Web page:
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Platinum stable isotope fractionation and adsorption on marine ferromanganese oxide substrates

By Loretta Corcoran


In the modern oxic ocean, ferromanganese sediments in the form of crusts and nodules precipitate directly from seawater over geological timescales. These slow growing ferromanganese sediments incorporate many trace elements, recording changes in ocean chemistry such as variations in the sources of metals to the marine environment and redox changes linked to ocean circulation and atmosphere conditions at the time of precipitation. Ferromanganese sediments are the primary sink for platinum (Pt) in the modern marine environment, with Pt concentrations two orders of magnitude higher than in average upper continental crust. With five stable isotopes and several oxidation states in nature, the Pt stable isotope system has potential to add to the existing suite of stable isotope tracers of ocean environment and processes. This is the first study to evaluate the Pt stable isotope system in a low temperature environment. To investigate Pt in the marine environment and its potential as (paleo)environmental tracer, chemical separation and a double spike multi-collector inductively coupled plasma mass spectrometry method was developed to measure the platinum isotopic composition of ferromanganese sediments. Measured ¹⁹⁸Pt/¹⁹⁴Pt are reported as δ¹⁹⁸Pt values, representing permil variations relative to the IRMM-010 Pt standard. The external reproducibility in natural, bulk, ferromanganese nodule samples is ca. ± 0.089 ‰ (2 sd), likely limited by sample homogeneity. The incorporation of Pt into the ferromanganese sediments is expected to impart a stable isotopic fractionation, such that the Pt isotopic composition recorded in the sediments will be offset from seawater. To constrain the incorporation mechanism of Pt onto ferromanganese sediments, a series of adsorption experiments were conducted to evaluate the oxidation state, coordination chemistry and speciation of the platinum adsorbed onto the surface of iron oxyhydroxide and manganese oxide substrates using X-ray absorption spectrometry. The experiments show Pt adsorbs to goethite, ferrihydrite, and δ-MnO₂ as Pt⁴⁺ at variable pH (pH = 2, 4, 6, and 8), with δ-MnO₂ significantly more effective than the Fe hydroxyoxides at adsorbing Pt, by a factor of > 19 at pH = 8. The presence of Pt⁴⁺ suggests a chemisorptive redox mechanism in which Pt²⁺ from seawater is adsorbed and oxidised to Pt⁴⁺ on the mineral surface. The lighter isotopes of Pt are preferentially adsorbed during this process resulting in an isotopically heavy solution, with an average offset of ca. 0.4 ‰ between the solid and the solution (α¹⁹⁸Ptli-so ~ 1.0006, for δ-MnO₂ at pH = 8). By analogy to the ocean, this suggests that the platinum in seawater will be isotopically heavier than the platinum sequestered into marine ferromanganese sediments. A globally-distributed suite of modern ferromanganese crusts and nodules was measured to investigate the Pt isotopic composition of natural ferromanganese sediments. Both hydrogenetic and diagenetic crusts and nodules are isotopically heavier than any other natural materials measured to date; up to ca 0.8 ‰ heavier than IRMM-010 and up to ca. 1.0 ‰ than terrestrial mantle and crustal samples. Suspected hydrothermal inputs to ferromanganese deposits result in wide range of isotopic compositions, suggesting hydrothermal processes may introduce both heavier and lighter Pt on a local scale. Given that ferromanganese sediments adsorb lighter Pt, this indicates that seawater will have a heavy Pt isotopic composition. The Pt concentration in seawater is too low for direct Pt isotopic measurement, as is the concentration in the primary source of Pt to the marine environment, river waters. However, the Pt isotopic character of riverine input was evaluated through a series of leaching experiments as a simplified analogy for oxidative weathering of terrestrial sources. Leaching of three Pt-bearing crustal samples (standard reference materials SARM-76, WPR-1, and PTA-1) indicate that the most mobile platinum, most likely dominated by sulphide minerals, is isotopically heavy relative to the bulk platinum isotopic signature of the samples, with an isotopic offset of up to 5.3 ‰ with respect to the residue, which is consistent with an isotopically heavy seawater composition. A first order model of the marine Pt isotopic system has been developed, with a predicted seawater composition of δ¹⁹⁸Pt = 0.6 – 1.5 ‰. The measureable isotopic differences among the components of the marine and crustal cycle indicate that Pt shows promise as a new non-traditional stable isotopic tracer of low temperature processes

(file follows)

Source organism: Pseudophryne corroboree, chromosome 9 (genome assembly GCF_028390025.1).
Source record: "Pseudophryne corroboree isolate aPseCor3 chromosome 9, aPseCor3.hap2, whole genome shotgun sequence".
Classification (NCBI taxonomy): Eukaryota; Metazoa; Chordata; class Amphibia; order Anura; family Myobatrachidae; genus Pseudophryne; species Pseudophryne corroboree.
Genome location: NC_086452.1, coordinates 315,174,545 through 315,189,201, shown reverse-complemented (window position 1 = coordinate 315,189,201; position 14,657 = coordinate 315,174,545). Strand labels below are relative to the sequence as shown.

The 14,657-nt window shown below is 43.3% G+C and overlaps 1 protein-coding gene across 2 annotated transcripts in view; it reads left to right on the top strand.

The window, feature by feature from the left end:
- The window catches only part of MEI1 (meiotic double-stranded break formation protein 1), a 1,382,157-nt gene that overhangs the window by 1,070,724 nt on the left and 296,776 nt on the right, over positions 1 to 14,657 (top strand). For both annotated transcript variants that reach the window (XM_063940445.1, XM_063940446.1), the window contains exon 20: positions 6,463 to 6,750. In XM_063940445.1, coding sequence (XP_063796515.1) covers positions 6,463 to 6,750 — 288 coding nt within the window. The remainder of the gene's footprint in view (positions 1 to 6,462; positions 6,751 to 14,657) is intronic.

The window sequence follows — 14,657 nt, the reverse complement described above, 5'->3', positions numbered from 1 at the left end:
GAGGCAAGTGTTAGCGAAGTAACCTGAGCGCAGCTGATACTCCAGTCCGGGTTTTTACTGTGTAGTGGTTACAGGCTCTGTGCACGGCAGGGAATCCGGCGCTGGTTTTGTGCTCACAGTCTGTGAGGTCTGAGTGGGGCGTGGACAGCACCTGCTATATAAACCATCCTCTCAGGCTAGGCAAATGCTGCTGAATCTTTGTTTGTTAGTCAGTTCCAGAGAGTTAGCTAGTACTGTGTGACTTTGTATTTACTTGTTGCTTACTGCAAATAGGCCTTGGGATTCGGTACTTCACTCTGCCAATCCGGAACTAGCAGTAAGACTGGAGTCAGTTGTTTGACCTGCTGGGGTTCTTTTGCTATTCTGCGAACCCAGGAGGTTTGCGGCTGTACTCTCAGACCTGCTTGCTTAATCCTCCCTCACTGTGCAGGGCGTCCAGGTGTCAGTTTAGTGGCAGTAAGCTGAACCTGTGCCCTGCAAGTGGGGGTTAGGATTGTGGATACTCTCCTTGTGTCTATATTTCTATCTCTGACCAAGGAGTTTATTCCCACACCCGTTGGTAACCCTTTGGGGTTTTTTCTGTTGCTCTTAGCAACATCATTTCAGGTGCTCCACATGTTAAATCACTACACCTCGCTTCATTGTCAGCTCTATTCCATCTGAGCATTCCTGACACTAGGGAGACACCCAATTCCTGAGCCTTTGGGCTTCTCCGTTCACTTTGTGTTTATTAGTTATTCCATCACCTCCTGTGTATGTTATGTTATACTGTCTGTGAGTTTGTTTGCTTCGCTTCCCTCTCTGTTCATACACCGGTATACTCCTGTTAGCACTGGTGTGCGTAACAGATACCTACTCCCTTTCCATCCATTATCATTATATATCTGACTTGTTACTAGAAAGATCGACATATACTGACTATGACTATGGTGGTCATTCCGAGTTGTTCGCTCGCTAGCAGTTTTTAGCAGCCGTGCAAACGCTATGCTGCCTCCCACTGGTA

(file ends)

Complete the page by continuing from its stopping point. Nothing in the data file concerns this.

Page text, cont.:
Topics: Platinum stable isotopes, Platinum adsorption, Ferromanganese crusts and nodules
Publisher: Victoria University of Wellington
Year: 2016
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